Whether Finley, the top editor, will be able to navigate potential landmines and forge a path forward remains to be seen. Newsroom sources told me he has been trying to hold off pressure for a clarifying item about the coverage, and several staffers expressed hope the paper’s top editors will be able to push back effectively against influence from above. Some said they worry that publication of this story in CJR could hinder those efforts. Others think it might help. Another voiced hope that the paper—which has been for sale for years—gets sold soon to new management.
Following the latest round of newsroom layoffs, the paper’s remaining writers and editors are likely a passionate bunch.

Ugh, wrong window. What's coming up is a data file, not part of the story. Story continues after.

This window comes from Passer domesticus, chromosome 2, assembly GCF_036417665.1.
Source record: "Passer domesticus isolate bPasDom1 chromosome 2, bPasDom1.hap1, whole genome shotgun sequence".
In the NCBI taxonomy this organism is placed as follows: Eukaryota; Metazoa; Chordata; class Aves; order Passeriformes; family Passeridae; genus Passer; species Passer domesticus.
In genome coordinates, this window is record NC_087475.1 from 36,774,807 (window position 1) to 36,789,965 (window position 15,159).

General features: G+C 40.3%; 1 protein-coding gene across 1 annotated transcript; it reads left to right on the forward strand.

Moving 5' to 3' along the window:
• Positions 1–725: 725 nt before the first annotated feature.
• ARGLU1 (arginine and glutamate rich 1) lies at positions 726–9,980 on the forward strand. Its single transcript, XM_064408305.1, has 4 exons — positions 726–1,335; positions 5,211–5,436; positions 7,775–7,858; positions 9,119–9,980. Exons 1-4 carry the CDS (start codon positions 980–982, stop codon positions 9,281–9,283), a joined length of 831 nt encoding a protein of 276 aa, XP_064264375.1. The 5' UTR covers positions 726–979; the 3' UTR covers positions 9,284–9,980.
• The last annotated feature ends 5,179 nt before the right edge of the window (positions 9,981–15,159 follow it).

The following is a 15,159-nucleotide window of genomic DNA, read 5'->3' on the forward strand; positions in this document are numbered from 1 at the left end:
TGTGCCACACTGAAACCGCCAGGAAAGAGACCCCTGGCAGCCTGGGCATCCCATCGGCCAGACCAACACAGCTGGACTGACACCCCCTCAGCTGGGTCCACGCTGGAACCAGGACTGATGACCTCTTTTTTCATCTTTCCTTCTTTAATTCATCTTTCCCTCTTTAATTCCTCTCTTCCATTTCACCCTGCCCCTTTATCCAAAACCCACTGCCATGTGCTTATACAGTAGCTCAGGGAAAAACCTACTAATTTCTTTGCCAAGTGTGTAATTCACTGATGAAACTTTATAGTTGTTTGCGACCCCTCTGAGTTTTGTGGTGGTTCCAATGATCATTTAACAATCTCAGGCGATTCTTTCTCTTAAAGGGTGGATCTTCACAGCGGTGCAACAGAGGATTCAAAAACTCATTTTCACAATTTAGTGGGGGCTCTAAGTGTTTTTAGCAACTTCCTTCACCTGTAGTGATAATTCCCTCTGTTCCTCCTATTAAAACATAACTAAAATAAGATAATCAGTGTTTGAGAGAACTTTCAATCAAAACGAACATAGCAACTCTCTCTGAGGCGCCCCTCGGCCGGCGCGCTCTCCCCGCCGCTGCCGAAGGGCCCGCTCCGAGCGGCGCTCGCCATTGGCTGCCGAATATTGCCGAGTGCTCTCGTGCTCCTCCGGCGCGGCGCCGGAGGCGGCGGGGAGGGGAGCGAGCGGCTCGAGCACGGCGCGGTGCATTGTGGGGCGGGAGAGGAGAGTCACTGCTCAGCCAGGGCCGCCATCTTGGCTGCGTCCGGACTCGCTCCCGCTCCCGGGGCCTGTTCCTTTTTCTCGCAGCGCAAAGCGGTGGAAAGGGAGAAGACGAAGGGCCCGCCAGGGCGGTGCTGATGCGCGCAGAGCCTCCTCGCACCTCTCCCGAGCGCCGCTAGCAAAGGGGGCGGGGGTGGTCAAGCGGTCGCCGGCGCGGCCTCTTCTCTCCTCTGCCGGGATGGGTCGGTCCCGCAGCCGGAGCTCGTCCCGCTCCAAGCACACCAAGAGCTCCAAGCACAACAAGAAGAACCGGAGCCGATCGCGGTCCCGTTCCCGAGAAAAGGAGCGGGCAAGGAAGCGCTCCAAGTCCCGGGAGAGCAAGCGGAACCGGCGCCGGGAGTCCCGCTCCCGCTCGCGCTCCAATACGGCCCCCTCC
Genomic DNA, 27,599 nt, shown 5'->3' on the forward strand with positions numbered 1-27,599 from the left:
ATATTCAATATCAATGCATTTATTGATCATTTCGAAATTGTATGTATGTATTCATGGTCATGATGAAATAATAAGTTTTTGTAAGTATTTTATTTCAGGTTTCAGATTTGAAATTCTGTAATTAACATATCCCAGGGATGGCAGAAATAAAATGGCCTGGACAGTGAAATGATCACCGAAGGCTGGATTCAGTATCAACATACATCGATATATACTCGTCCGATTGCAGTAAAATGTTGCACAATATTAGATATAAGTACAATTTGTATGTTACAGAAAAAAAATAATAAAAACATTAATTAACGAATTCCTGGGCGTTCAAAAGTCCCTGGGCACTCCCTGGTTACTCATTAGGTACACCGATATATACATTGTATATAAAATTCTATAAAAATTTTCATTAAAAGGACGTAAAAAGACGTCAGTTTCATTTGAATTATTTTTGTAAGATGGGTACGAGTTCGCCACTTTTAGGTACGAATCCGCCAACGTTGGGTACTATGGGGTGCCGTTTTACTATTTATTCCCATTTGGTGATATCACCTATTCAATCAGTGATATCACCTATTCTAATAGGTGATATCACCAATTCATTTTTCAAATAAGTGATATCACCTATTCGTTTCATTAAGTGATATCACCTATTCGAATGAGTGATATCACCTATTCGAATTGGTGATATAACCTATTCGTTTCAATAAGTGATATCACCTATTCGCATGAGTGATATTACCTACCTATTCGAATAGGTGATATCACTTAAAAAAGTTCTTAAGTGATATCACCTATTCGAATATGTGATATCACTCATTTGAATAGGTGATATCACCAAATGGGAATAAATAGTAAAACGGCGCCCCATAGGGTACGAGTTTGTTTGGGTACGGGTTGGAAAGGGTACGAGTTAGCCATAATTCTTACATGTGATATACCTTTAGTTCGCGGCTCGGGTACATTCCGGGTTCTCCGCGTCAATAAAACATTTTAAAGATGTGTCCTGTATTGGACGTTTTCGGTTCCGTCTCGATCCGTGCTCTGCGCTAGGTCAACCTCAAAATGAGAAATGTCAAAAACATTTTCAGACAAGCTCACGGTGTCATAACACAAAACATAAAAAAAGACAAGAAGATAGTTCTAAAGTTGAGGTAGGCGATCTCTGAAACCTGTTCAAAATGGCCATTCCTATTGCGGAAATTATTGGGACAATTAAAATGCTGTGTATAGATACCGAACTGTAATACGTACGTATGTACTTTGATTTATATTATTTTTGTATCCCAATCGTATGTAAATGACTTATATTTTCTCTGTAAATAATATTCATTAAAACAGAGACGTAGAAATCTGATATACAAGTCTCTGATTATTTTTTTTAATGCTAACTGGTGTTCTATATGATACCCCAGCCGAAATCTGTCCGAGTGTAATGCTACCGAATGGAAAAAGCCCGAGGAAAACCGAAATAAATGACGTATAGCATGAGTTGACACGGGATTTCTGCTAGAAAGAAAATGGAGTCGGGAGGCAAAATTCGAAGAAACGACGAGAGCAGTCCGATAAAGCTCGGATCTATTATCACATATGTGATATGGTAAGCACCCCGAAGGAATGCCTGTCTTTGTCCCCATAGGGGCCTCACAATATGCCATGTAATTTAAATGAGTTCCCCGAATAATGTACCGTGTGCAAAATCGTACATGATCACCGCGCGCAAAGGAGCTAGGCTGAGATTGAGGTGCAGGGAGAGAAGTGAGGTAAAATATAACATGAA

“Lovers of journalism in this newsroom are pissed. It’s bad,”* said one member of the Pilot staff. “I want for journalism to prevail. I want for all manner of any possible wrongdoing to be revealed. That’s what I want in life. That’s why I became a journalist.”
The paper’s financial situation, made clear by the layoffs, may shape the thinking of newsroom staff about how to approach a confrontation with management, the journalist said.
“Already we feel like we’re not going to retire here … that’s just not going to happen. What is the hill we’re going to die on? Are we going to be able to find jobs after this? Those are thoughts that I have: Is this going to be worth it?”
*Due to an editorial error, this portion of this quotation was originally omitted from this story. It has now been restored.